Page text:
We’re thrilled to have just rolled out our second major alpha release to our internal testers and we thought we’d take this opportunity to share an update and offer insights on the development of Collea, our productivity platform.
The goals for our Alpha 2 release were centered around:
- Message attachments and other file uploading support
- Building out our Collea Chat Server customization experience
- Implementing early improvements and resolving issues based on feedback and identified issues
File Sharing / Uploading
The biggest item by far in Alpha 2 is the introduction of message attachments and file-based avatar setting. To enable this, we needed to expand on our already comprehensive Application Programming Interfaces (APIs) in Streambits Core (our developer tooling for realtime messaging) to support file uploading and make refinements on our existing APIs to support attachments, while ensuring this is done in a way that is flexible and extensible going into the future.
We’ve implemented Upload APIs for Account and Server Avatars / profile pictures, which allows our users to change their avatar or update their company / organization’s branding without providing a link to an external service.
This is done in a manner that promotes flexibility for developers, allowing one to tweak the supported image file types as well as file sizes, individually for Streambits Chat Accounts and Streambits Chat Servers, both of which are leveraged by Collea! By default, we support JPG, PNG, and WebP formats and set a max avatar size of 512KB.
When sending a Message, you can now attach a file up to a 5MB size (subject to change as we get closer to our first public Beta). This can be done seamlessly in our editor using a traditional attachment button or dragging and dropping a file in the editor.
Doing so will create a basic preview of the attachment, indicate if the file is too large, as well as offer the ability to remove the attachment should you share your mind about sending it.
Out of the gate we support 55 different file types, such as:
- Popular Graphics Formats: EPS, JPG, PNG, PostScript, SVG, WebP
- Popular Microsoft 97-2003 and 2007-365, OpenOffice, and LibreOffice document formats such as (but not limited to): .docx, .odp, .ods, .odt, .pptx, .xlsx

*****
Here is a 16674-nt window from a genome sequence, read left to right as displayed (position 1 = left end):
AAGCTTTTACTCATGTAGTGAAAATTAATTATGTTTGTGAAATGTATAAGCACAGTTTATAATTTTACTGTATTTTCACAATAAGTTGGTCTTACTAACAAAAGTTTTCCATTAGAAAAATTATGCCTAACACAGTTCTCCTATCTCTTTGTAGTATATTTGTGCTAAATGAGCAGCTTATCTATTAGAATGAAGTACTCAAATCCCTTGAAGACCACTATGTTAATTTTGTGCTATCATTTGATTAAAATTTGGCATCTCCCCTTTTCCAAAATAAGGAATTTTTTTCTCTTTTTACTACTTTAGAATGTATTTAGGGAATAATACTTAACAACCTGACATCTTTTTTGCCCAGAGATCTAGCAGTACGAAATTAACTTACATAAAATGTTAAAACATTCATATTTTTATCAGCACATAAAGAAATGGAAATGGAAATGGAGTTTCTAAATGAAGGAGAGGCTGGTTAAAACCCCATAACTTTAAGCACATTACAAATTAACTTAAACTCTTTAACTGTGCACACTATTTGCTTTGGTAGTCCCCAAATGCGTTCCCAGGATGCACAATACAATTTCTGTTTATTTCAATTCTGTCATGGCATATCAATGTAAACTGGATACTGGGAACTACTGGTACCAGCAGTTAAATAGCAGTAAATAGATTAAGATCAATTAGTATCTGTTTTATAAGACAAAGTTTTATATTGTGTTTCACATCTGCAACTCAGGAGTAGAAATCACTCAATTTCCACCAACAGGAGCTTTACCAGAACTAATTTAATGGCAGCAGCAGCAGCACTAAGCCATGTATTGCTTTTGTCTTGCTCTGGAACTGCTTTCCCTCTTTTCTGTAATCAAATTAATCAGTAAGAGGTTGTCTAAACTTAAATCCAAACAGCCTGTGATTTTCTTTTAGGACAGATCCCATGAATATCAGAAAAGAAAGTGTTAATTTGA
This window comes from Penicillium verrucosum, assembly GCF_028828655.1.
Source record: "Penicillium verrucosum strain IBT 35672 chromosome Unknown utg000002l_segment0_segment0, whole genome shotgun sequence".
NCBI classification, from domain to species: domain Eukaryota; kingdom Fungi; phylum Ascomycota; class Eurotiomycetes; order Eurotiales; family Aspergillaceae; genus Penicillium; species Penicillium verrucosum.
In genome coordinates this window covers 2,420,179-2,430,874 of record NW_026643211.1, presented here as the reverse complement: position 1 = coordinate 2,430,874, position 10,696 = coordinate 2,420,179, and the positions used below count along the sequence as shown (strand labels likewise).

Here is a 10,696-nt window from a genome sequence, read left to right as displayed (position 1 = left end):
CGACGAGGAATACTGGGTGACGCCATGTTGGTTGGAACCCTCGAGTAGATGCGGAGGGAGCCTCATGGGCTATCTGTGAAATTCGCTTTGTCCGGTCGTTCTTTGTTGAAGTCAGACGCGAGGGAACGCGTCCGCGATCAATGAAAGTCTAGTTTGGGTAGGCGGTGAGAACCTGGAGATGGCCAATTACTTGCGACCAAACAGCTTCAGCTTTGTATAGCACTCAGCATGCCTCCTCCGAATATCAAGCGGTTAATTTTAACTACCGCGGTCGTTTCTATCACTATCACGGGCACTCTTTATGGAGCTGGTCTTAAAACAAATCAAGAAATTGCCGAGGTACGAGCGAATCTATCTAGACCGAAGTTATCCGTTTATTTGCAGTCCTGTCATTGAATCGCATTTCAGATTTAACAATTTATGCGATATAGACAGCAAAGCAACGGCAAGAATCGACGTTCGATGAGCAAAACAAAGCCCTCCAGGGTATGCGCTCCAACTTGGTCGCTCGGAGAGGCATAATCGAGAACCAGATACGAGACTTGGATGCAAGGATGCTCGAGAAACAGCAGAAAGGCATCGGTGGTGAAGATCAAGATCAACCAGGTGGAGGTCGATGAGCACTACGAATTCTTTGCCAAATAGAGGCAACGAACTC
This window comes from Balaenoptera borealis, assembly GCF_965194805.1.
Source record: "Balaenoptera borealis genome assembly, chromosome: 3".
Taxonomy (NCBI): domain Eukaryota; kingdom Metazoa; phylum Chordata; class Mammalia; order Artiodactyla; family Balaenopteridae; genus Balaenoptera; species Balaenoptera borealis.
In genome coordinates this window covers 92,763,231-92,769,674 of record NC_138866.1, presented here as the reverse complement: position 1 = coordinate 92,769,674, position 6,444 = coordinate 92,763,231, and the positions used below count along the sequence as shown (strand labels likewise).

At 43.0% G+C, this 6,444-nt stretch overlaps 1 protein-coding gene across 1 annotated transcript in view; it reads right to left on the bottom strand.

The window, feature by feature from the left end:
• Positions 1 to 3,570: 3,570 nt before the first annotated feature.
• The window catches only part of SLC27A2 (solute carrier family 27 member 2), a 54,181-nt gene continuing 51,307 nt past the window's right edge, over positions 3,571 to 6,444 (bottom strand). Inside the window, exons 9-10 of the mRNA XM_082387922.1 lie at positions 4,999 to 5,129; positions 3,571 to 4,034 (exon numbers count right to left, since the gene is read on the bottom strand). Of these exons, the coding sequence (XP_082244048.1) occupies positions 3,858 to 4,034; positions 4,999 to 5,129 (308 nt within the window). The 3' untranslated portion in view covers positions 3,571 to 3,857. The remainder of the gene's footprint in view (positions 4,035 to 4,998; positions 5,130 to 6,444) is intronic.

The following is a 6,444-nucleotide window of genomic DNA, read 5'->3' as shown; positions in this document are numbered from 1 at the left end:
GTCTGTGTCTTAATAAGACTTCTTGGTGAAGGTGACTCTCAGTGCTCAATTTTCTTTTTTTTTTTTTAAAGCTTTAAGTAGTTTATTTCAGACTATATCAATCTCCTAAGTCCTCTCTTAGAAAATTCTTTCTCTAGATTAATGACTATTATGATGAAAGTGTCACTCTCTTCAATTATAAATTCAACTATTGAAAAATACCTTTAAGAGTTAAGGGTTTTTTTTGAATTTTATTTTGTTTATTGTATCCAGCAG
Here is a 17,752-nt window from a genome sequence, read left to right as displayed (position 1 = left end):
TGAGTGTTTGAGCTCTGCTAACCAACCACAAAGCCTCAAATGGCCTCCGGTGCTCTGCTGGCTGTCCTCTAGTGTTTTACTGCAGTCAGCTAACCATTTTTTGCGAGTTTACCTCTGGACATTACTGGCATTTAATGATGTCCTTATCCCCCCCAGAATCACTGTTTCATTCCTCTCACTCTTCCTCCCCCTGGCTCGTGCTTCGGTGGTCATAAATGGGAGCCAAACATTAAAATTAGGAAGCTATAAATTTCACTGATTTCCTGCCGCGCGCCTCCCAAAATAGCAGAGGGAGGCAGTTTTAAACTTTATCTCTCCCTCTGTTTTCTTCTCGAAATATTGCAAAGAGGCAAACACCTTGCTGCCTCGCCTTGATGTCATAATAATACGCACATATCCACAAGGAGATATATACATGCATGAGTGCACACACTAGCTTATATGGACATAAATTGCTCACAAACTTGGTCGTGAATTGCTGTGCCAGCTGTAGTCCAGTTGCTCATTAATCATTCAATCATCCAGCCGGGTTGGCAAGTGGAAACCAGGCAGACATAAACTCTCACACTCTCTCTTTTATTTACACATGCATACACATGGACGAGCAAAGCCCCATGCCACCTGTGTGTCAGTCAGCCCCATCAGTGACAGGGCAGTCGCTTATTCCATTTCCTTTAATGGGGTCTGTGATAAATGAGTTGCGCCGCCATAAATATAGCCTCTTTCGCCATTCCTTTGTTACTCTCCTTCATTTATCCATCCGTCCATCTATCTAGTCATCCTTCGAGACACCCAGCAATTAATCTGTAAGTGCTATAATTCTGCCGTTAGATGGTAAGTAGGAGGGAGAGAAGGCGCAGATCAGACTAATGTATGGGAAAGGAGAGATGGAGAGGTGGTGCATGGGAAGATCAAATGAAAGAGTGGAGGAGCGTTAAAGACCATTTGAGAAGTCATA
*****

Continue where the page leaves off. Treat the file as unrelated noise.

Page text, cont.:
- Various archives such as: .7z (7-zip), tarballs (e.g. .tar.bz2, .tar.gz, .tar.zst), .zip, .zst
- Various plaintext or similar file types, such as: .csv, .md, .txt, .xml
When an attachment is provided with a Message, either by yourself or a colleague, we’ll use our Smart File functionality to automatically generate an embed that makes the most sense for the file type, as shown below.
For images, we’ll directly embed the image with the ability to click to open and enlarge the image.
For MP4, OGV, and WebM videos we’ll automatically generate a video player so you can easily view the content.
Other File Types
For other file types, we’ll embed various information about the file, such as its name and size, as well as offer a button to easily download the file!
In Alpha 2, we’ve introduced a new Overview section in our Settings to enable the owner of the Chat Server to easily change the avatar and name. This is useful in allowing your company or organization to easily differentiate itself in the Server Browser, as shown in the screenshots below!
Quick access to theme switcher
You can now easily toggle between dark and light theme via the main dropdown menu!
Smart Link Fixes
In Alpha 2, you can now click the title of a page presented in a Smart Link, rather than just the image and link button, to open the page. This makes it easier to interact with links on mobile.
While implementing file avatar uploading via Collea’s Settings, we made some improvements to the navigation and the naming of various menu items, such as renaming Account -> “Profile” to Account -> “Personal Info”, as well as changing the “Settings” menu item for Global and Server-specific settings to “Profile”, since you are able to have server-specific profiles.
Twitch Clip and Player Integration
It’s pretty common here at Streambits for us to have a Twitch stream going while working, or share a Twitch clip of one of our favorite streamers.
Before Alpha 2, these would show up as normal links. While this was functional, we wanted to do better and be able to check out clips like we would any other video on Collea!
To improve this experience, we focused on implementing Twitch support in our open source page parsing and platform API gateway library called sauron. Leveraging Twitch’s GraphQL API, we are now able to fetch details about a provided Twitch link, whether that is information about a live Twitch streamer or a Twitch clip! This even includes information about the game they’re playing (although that isn’t something we expose in Collea).
Want to learn more?
We’re excited about building products and services that keep you and your team productive. If you’re excited as we are, click here to learn more about Collea and sign up to be notified when we roll out early access invites!